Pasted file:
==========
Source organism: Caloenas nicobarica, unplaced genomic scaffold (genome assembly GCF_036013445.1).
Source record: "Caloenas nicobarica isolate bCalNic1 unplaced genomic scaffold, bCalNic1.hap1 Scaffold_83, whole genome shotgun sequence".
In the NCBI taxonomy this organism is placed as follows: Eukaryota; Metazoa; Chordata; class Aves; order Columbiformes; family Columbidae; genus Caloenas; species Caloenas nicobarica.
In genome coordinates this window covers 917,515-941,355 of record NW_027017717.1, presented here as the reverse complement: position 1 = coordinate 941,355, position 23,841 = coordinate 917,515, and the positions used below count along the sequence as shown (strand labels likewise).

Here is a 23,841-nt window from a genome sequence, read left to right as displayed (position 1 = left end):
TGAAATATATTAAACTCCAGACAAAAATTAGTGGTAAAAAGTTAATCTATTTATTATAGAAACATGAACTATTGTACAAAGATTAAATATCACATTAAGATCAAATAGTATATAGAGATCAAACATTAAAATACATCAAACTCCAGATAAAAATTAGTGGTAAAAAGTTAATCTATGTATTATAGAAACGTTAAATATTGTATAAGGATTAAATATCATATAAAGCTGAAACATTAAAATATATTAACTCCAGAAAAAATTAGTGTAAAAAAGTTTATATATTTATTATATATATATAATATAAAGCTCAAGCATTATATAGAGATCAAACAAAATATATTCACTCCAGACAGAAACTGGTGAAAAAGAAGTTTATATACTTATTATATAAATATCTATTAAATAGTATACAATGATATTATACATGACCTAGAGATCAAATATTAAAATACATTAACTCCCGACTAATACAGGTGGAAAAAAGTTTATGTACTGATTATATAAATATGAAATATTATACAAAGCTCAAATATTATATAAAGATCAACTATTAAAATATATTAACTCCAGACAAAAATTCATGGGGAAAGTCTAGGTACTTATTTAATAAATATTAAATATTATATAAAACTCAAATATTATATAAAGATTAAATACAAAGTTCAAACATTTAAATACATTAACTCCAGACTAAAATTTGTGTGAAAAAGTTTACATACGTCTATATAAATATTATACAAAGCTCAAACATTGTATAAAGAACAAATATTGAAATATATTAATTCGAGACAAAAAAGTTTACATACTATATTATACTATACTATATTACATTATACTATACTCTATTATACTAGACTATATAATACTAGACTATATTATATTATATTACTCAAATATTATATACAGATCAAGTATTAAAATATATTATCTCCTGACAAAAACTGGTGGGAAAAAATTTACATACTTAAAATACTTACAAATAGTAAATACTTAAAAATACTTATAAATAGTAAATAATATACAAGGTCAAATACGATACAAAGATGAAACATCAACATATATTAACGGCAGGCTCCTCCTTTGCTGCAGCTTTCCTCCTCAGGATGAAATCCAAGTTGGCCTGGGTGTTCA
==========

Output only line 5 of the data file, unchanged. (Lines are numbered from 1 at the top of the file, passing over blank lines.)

Here is a 23,841-nt window from a genome sequence, read left to right as displayed (position 1 = left end):